HOUSTON, Texas — Oil prices have been in a slump recently, inciting fear from brokers around the globe. But amid the downswing, it appears that Texas’ economy will be just fine — the Lone Star State’s boom shows no sign of a bust, at least for now.
A barrel of West Texas Intermediate crude oil cost just $80.49 last week; prices have not been that low since mid-2012. But the Texas boom and bust pattern of the 1970’s is not likely to recreate itself for two primary reasons: the state’s economy is more diversified than it was then and the current oil explosion is technology-driven.
Fracking — the process of blasting water, sand, and other chemicals — has played a key role in protecting the oil industry from a severe bust. Many producers have even started to “re-frack” wells, which could make the boom significantly more lucrative. Refracking involves blocking previous fractures with plastic balls. The balls, also known as diverting agents, are pumped along with water into the old drilling sites. At this point, the process is thought to be less precise than fracking a new well.
While fracking technology is expensive, the technique has allowed producers to become partially resilient to fluctuations in oil prices, according to USA Today. If oil prices continued to drop, it would likely only impact new drilling — not wells that already exist.
Thomas Tunstall, research director at University of Texas-San Antonio’s Institute for Economic Development told USA Today, “A slowdown would be a more realistic scenario than an outright bust. They wouldn’t just stop drilling across the board.”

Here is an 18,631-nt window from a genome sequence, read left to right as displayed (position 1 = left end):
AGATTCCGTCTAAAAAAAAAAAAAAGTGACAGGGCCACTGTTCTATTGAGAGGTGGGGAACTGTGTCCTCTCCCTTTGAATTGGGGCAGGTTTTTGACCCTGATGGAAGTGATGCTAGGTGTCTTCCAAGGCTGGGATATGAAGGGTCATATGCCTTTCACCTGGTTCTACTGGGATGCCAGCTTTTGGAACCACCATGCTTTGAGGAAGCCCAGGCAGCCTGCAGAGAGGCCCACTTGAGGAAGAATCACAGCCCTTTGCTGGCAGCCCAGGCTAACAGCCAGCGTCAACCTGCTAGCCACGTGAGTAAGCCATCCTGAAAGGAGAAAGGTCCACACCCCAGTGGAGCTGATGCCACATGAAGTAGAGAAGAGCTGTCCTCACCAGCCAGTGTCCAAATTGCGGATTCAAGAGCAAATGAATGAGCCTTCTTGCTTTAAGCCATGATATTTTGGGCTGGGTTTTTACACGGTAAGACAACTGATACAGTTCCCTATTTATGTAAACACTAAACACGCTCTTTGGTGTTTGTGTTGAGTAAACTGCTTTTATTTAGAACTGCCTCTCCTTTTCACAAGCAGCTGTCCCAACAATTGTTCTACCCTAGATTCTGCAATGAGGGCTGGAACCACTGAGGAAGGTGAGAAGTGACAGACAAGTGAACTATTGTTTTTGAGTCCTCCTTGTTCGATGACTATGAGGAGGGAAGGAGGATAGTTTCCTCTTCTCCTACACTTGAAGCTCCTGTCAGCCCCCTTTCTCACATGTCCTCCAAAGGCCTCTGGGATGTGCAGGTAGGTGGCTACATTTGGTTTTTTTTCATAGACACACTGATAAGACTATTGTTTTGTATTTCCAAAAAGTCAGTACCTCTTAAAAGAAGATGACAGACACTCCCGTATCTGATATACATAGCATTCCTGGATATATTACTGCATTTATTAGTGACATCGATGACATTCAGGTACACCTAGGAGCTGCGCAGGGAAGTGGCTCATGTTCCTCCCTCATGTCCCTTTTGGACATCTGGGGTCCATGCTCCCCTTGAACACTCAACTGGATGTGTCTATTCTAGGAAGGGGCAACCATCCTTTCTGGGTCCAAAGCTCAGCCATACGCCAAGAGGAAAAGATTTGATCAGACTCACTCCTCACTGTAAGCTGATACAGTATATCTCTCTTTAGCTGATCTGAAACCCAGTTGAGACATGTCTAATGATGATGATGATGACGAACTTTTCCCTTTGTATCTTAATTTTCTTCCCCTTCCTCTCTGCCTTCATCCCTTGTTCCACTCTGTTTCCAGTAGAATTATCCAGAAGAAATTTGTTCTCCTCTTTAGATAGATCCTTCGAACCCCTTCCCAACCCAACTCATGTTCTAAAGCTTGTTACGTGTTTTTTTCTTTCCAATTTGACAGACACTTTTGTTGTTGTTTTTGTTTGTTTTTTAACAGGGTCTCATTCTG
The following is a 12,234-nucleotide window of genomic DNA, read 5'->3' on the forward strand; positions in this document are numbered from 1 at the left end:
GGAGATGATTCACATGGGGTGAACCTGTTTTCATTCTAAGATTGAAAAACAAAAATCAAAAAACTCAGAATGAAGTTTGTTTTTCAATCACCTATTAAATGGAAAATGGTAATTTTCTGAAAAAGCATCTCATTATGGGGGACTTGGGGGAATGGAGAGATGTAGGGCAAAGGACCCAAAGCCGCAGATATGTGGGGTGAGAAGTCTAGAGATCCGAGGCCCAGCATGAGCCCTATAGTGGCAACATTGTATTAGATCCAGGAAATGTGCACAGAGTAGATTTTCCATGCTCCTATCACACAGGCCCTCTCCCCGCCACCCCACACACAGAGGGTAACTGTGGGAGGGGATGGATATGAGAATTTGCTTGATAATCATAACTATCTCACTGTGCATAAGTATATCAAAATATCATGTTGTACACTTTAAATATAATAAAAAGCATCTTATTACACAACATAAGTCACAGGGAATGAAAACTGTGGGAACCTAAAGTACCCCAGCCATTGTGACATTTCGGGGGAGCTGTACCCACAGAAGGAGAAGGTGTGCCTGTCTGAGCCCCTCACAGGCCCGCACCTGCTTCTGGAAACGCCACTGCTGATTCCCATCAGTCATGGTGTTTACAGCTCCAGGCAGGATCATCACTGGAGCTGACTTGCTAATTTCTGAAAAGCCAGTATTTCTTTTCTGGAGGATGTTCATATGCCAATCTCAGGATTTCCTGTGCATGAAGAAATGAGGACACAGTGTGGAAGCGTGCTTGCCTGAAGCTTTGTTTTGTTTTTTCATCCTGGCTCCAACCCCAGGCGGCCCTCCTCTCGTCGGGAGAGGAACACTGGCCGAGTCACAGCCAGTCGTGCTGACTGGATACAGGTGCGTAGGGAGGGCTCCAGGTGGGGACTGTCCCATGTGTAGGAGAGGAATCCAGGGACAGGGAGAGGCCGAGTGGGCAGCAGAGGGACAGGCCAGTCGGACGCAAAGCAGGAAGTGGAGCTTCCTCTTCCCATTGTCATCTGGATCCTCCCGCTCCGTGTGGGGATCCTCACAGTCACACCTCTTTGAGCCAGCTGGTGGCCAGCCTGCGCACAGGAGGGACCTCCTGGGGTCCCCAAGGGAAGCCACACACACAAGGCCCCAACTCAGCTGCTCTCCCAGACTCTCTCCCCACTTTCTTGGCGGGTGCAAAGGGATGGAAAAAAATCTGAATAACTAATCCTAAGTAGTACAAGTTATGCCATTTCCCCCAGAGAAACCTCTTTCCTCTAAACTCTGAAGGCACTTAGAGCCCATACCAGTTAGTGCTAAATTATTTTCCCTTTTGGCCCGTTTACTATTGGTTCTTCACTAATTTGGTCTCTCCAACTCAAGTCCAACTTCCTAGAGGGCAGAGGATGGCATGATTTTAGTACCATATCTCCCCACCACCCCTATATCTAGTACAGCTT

Diversification in the Texas economy has also helped prevent a bust.
In the late 1970’s, when Texas experienced a severe bust, oil and gas was a much larger share of the state’s economy. When the energy sector crashed, it had a domino effect on most of Texas’ other industries.
“Even though the oil industry and gas has been thriving in recent years, the Texas economy is no longer dependent on it for ups and downs,” gas and oil economist Karr Ingham told Breitbart Texas. “The oil and gas industry has not gotten smaller–rather, the overall Texas economy has gotten bigger. The state economy is now a powerhouse. It is more than just an oil and gas economy; it is an industrial economy, a tech economy, a business economy, a manufacturing economy…We are much better positioned in terms of experiencing a long period of economic difficulty than we were in the ’70’s.”
The “Texas Model” of low taxes and reliable regulation continue to draw businesses of all sorts to the state. Texas is continuously ranked as the best state in the nation to start a new business.
Follow Kristin Tate on Twitter @KristinBTate.